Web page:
Batik is an age-old art and craft, and in recent years had been getting popular in the West as a great medium for creative work, particularly in textile art.  Batik uses dye and wax to transfer design to cloth. It is part of an ancient tradition in Java, Indonesia where some of the best and finest batik cloths are still being produced.

Batik designs are transferred to cloth by selecting areas of the cloth that were blocked out either by drawing or brushing hot wax over an area. Later the cloth will be dyed. Dye will not be able to penetrate into the areas were the wax was applied, thus the original color of the cloth will be retained.  The process of applying wax and dyeing the cloth could be repeated several times depending on the design. The wax is removed later.

Contemporary Design

While still following the age-old techniques of waxing and dyeing, artists today could use several methods and tools to achieve more elaborate and colorful designs. Cloth used today range from wool, leather, cotton and silk. Some use base materials such as ceramics, wood and paper. The recipes for the wax are varied as well, and methods such as stencils, discharge dyeing and etching are now utilized.


There were early examples of batik work that were found in India, Central Asia, the Middle East as well as the Far East that date back some 2,000 years, although it was believed that there were no cultural exchanges that had been made, thus they developed independently. However, it is still thought that the craft spread through the caravan route from Asia to the Middle East. It was practiced in China during the Sui Dynasty and there were also batiks made of silk that belonged to the Nara Period of Japan.

While there were no physical evidence that were found in India, some of the frescos found in the caves in Ajunta showed garments and head wraps that resembled batik. Patterns of white on blue linen and wool fabrics were some of the oldest found in Egypt, dating back to 5 AD. The Yoruba tribe of Senegal and Southern Nigeria also had their own dye resist methods using rice and cassava paste.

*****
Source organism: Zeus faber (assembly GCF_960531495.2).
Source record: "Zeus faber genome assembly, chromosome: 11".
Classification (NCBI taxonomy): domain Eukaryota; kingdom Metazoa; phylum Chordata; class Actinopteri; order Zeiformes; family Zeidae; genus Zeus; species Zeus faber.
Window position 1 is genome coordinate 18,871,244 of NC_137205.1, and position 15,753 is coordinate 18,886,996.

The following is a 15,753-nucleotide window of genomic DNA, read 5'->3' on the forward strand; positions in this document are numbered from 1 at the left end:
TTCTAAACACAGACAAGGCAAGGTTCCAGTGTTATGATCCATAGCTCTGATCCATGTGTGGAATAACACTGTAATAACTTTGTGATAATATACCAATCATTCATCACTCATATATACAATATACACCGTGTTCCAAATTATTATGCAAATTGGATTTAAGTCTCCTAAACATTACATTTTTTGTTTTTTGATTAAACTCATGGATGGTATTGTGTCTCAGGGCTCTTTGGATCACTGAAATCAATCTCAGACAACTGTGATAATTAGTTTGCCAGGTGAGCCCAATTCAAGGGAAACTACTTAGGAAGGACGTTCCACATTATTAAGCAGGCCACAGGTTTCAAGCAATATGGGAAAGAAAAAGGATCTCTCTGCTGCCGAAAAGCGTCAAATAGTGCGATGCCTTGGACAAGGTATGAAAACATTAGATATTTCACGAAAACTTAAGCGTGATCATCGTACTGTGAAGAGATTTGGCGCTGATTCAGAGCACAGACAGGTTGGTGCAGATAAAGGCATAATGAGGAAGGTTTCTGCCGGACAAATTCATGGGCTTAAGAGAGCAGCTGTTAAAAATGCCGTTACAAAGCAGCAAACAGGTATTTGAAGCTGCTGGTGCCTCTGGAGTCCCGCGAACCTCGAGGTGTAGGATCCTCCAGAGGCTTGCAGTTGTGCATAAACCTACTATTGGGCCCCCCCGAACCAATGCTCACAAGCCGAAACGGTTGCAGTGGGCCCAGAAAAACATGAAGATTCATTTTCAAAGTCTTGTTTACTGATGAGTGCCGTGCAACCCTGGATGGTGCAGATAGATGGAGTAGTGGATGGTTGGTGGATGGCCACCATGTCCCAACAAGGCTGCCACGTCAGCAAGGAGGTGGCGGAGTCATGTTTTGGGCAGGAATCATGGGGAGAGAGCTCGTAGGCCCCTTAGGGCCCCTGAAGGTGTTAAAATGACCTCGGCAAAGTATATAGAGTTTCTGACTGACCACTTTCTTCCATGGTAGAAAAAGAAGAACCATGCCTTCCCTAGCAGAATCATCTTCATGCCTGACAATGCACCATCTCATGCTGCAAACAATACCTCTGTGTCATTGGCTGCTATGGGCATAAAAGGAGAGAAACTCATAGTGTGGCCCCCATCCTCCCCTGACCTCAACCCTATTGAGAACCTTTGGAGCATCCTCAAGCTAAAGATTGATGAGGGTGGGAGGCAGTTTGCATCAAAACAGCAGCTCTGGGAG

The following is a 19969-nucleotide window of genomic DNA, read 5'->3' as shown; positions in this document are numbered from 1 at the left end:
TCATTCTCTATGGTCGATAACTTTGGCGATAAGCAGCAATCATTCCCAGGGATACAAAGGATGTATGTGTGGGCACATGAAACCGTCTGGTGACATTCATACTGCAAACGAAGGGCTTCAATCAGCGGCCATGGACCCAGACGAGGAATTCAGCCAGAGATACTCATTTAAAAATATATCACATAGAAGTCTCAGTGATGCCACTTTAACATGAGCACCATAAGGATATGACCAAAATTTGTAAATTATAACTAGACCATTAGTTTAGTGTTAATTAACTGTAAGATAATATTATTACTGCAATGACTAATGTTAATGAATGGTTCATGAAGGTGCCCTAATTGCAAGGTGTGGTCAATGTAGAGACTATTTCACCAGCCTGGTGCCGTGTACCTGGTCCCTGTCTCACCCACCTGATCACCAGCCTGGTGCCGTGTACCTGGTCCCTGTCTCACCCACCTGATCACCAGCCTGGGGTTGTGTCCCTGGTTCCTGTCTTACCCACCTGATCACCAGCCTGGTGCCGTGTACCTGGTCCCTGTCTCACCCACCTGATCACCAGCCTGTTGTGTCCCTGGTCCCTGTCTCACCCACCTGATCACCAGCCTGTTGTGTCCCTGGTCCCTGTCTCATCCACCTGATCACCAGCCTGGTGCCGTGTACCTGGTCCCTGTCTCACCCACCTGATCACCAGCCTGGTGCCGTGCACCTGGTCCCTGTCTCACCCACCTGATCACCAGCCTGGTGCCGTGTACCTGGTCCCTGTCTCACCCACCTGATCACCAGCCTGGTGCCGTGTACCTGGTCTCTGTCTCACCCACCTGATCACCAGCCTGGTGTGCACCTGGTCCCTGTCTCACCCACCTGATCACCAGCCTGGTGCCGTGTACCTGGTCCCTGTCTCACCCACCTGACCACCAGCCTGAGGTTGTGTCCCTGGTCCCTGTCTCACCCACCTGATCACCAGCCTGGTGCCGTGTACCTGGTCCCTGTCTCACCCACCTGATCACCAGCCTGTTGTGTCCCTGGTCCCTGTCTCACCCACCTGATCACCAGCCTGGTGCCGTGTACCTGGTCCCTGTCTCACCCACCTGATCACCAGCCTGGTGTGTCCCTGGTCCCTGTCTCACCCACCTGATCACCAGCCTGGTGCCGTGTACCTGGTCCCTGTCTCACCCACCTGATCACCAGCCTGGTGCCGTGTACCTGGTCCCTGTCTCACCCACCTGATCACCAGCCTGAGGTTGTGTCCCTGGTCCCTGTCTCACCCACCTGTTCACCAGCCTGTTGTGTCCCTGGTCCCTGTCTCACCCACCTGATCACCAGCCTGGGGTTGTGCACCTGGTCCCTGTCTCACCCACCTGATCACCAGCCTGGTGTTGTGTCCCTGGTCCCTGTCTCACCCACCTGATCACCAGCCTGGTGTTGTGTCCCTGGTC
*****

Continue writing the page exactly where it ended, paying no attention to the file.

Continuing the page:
The greatest height of accomplishment for resist dyeing and batik was in Java, Indonesia. It was introduced to Europe in the 17th century by the Dutch that colonized Indonesia. The craft reached Holland around mid-19th century when they brought Indonesian craftsmen to teach the craft in many factories in Holland, and they started producing imitation batik cloths by the early part of the 1940s. The Germans also started mass production of batiks in the early part of the 1900s.

In recent years, the techniques of batik production had been computerized.

Batik pattern - bangau

Javanese Batik

Java in Indonesia is where the art of batik was developed into the highest standards known by craftsmen. The island have all the natural materials available such as beeswax and cotton. There are also many plants in Java that are good sources of fabric dyes.

While the exact time that batik production was started in Java could not be ascertained, it is known that the Sultan and his court had full support of the craft, particularly in Solo and Yogyakarta in Central Java. There were cloths that could be used only by particular people or only on particular occasions during that time. There were designs that were for the exclusive use of the royal family. Along the coast of Java, the designs were influence by traders from Arabia and India, by Dutch colonists and by Chinese settlers.

There were two methods used in the application of wax. The women apply wax by drawing the design using a canting, which is a small copper cup with as a small spout. It is attached to a wooden or bamboo handle. The canting is dipped into melted hot wax and allowed to flow from the spout onto the fabric. If the cloth is thicker, the waxing process is done on both sides of the fabric. The men on the other hand lays out the cloth on long tables and use a copper stamping tool called a cap that is dipped in hot wax and applied with pressure onto the fabric. The process is repeated several times, and when necessary, could also be applied to the reverse side of the cloth. The process could be likened to the woodblocks used in the early prints that originated from Japan, particularly ukiyo-e. Traditional dye colors were soga browns and indigo blues. Later chemical dyes were introduced, which produced more varied and brilliant colors. Wax on the fabric is removed through boiling.

Photo Attribution:

Featured and 1st image by Alteaven (Own work) [<a href=”″>CC BY-SA 3.0</a>], <a href=””>via Wikimedia Commons</a>

2nd image by Alteaven (Own work) [<a href=”″>CC BY-SA 3.0</a>], <a href=””>via Wikimedia Commons</a>

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